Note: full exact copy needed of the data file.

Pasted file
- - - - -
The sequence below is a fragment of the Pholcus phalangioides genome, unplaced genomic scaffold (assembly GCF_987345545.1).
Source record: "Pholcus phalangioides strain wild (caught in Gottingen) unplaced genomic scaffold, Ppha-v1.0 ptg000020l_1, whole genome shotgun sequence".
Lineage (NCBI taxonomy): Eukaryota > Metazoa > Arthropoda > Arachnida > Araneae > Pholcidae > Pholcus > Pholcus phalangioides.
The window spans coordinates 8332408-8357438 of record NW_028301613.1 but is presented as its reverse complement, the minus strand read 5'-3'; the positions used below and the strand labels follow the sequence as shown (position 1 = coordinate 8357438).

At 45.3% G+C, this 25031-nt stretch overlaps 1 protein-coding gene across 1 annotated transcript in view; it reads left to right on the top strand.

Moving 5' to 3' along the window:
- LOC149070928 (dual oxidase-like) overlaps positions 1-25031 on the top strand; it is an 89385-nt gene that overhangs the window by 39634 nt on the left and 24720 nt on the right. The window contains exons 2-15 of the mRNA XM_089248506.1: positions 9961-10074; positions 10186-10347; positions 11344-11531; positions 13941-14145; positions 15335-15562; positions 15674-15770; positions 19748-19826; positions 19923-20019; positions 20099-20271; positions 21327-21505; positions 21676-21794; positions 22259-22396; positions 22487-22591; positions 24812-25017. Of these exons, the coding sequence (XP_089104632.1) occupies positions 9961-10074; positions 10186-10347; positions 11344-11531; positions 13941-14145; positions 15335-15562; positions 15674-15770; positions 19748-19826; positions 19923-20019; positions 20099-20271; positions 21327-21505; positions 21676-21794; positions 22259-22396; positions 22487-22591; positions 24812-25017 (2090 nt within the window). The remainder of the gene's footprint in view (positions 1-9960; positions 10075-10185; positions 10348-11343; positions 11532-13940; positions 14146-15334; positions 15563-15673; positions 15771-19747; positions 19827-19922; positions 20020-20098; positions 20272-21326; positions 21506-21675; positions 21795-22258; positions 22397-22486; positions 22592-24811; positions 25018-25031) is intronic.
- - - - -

The sequence below is a fragment of the Pholcus phalangioides genome, unplaced genomic scaffold (assembly GCF_987345545.1).
Source record: "Pholcus phalangioides strain wild (caught in Gottingen) unplaced genomic scaffold, Ppha-v1.0 ptg000020l_1, whole genome shotgun sequence".
Lineage (NCBI taxonomy): Eukaryota > Metazoa > Arthropoda > Arachnida > Araneae > Pholcidae > Pholcus > Pholcus phalangioides.
The window spans coordinates 8332408-8357438 of record NW_028301613.1 but is presented as its reverse complement, the minus strand read 5'-3'; the positions used below and the strand labels follow the sequence as shown (position 1 = coordinate 8357438).

At 45.3% G+C, this 25031-nt stretch overlaps 1 protein-coding gene across 1 annotated transcript in view; it reads left to right on the top strand.

Moving 5' to 3' along the window:
- LOC149070928 (dual oxidase-like) overlaps positions 1-25031 on the top strand; it is an 89385-nt gene that overhangs the window by 39634 nt on the left and 24720 nt on the right. The window contains exons 2-15 of the mRNA XM_089248506.1: positions 9961-10074; positions 10186-10347; positions 11344-11531; positions 13941-14145; positions 15335-15562; positions 15674-15770; positions 19748-19826; positions 19923-20019; positions 20099-20271; positions 21327-21505; positions 21676-21794; positions 22259-22396; positions 22487-22591; positions 24812-25017. Of these exons, the coding sequence (XP_089104632.1) occupies positions 9961-10074; positions 10186-10347; positions 11344-11531; positions 13941-14145; positions 15335-15562; positions 15674-15770; positions 19748-19826; positions 19923-20019; positions 20099-20271; positions 21327-21505; positions 21676-21794; positions 22259-22396; positions 22487-22591; positions 24812-25017 (2090 nt within the window). The remainder of the gene's footprint in view (positions 1-9960; positions 10075-10185; positions 10348-11343; positions 11532-13940; positions 14146-15334; positions 15563-15673; positions 15771-19747; positions 19827-19922; positions 20020-20098; positions 20272-21326; positions 21506-21675; positions 21795-22258; positions 22397-22486; positions 22592-24811; positions 25018-25031) is intronic.